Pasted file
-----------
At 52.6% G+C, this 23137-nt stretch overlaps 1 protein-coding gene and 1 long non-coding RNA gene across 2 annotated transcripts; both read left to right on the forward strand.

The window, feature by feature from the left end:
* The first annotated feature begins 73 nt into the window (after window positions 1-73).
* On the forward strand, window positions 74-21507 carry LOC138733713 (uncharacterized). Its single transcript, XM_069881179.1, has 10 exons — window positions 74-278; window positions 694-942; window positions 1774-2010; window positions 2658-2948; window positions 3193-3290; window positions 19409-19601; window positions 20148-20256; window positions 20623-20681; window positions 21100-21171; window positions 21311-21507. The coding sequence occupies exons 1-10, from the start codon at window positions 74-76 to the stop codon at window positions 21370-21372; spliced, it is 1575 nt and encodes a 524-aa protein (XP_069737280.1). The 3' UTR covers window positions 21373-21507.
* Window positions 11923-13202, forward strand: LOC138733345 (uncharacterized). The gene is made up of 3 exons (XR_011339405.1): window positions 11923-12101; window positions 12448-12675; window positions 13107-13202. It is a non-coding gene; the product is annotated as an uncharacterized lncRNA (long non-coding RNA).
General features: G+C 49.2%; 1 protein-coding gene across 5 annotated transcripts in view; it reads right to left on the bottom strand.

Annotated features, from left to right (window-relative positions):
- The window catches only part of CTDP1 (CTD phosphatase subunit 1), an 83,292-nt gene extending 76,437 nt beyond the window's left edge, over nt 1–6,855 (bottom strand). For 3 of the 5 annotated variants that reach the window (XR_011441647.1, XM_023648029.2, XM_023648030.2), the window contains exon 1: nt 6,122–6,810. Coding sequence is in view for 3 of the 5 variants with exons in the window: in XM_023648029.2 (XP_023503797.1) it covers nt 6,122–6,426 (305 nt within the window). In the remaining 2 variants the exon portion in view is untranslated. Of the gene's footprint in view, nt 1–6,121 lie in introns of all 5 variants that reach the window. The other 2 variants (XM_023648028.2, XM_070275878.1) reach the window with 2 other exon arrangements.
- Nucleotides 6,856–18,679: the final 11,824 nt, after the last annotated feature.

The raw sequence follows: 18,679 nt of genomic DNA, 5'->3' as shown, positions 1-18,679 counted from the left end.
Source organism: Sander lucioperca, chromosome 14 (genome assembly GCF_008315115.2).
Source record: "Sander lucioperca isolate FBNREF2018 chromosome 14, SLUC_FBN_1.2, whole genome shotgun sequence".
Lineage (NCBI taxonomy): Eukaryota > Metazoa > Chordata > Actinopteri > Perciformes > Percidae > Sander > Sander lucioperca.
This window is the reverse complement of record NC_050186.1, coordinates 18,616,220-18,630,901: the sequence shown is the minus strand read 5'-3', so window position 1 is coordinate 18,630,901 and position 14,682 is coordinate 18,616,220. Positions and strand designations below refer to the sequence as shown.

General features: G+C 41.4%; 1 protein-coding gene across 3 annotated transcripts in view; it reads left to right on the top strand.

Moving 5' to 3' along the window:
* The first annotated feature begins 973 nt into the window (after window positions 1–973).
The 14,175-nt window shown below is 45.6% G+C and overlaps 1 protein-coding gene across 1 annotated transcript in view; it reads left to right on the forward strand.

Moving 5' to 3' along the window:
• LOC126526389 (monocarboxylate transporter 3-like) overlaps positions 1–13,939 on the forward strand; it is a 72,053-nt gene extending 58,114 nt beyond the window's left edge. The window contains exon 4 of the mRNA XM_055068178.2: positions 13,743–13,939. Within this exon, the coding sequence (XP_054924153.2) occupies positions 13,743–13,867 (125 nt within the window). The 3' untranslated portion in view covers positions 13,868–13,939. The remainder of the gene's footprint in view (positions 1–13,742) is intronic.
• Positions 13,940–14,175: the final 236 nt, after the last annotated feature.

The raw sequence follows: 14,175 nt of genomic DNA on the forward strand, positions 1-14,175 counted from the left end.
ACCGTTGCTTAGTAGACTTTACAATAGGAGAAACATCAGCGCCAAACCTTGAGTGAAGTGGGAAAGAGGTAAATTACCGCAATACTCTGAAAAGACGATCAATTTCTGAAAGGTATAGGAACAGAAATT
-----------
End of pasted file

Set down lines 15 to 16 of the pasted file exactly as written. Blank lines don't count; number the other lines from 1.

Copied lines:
General features: G+C 41.4%; 1 protein-coding gene across 3 annotated transcripts in view; it reads left to right on the top strand.

Moving 5' to 3' along the window: